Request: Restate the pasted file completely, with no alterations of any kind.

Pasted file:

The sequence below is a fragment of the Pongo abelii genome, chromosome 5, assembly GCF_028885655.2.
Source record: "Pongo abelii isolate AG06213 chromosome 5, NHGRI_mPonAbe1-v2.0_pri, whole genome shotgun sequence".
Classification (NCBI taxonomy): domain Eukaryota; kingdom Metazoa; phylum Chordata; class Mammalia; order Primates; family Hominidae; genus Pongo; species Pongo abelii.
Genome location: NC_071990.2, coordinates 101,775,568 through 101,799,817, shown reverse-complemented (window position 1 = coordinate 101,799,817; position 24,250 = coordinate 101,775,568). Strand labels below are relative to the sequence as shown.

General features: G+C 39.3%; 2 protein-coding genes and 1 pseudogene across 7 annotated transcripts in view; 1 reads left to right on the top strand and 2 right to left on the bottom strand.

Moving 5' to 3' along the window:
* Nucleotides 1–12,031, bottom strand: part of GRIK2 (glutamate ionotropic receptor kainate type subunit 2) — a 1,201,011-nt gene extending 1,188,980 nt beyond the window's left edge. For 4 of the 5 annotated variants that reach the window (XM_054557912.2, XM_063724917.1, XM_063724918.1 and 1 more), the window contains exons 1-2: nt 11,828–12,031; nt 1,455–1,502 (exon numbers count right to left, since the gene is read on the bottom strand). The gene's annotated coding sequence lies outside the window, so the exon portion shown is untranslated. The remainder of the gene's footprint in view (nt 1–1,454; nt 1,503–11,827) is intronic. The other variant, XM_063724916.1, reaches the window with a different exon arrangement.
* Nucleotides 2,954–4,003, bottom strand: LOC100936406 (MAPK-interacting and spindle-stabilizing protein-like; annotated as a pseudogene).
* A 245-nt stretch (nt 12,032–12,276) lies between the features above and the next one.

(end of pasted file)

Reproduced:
The sequence below is a fragment of the Pongo abelii genome, chromosome 5, assembly GCF_028885655.2.
Source record: "Pongo abelii isolate AG06213 chromosome 5, NHGRI_mPonAbe1-v2.0_pri, whole genome shotgun sequence".
Classification (NCBI taxonomy): domain Eukaryota; kingdom Metazoa; phylum Chordata; class Mammalia; order Primates; family Hominidae; genus Pongo; species Pongo abelii.
Genome location: NC_071990.2, coordinates 101,775,568 through 101,799,817, shown reverse-complemented (window position 1 = coordinate 101,799,817; position 24,250 = coordinate 101,775,568). Strand labels below are relative to the sequence as shown.

General features: G+C 39.3%; 2 protein-coding genes and 1 pseudogene across 7 annotated transcripts in view; 1 reads left to right on the top strand and 2 right to left on the bottom strand.

Moving 5' to 3' along the window:
* Nucleotides 1–12,031, bottom strand: part of GRIK2 (glutamate ionotropic receptor kainate type subunit 2) — a 1,201,011-nt gene extending 1,188,980 nt beyond the window's left edge. For 4 of the 5 annotated variants that reach the window (XM_054557912.2, XM_063724917.1, XM_063724918.1 and 1 more), the window contains exons 1-2: nt 11,828–12,031; nt 1,455–1,502 (exon numbers count right to left, since the gene is read on the bottom strand). The gene's annotated coding sequence lies outside the window, so the exon portion shown is untranslated. The remainder of the gene's footprint in view (nt 1–1,454; nt 1,503–11,827) is intronic. The other variant, XM_063724916.1, reaches the window with a different exon arrangement.
* Nucleotides 2,954–4,003, bottom strand: LOC100936406 (MAPK-interacting and spindle-stabilizing protein-like; annotated as a pseudogene).
* A 245-nt stretch (nt 12,032–12,276) lies between the features above and the next one.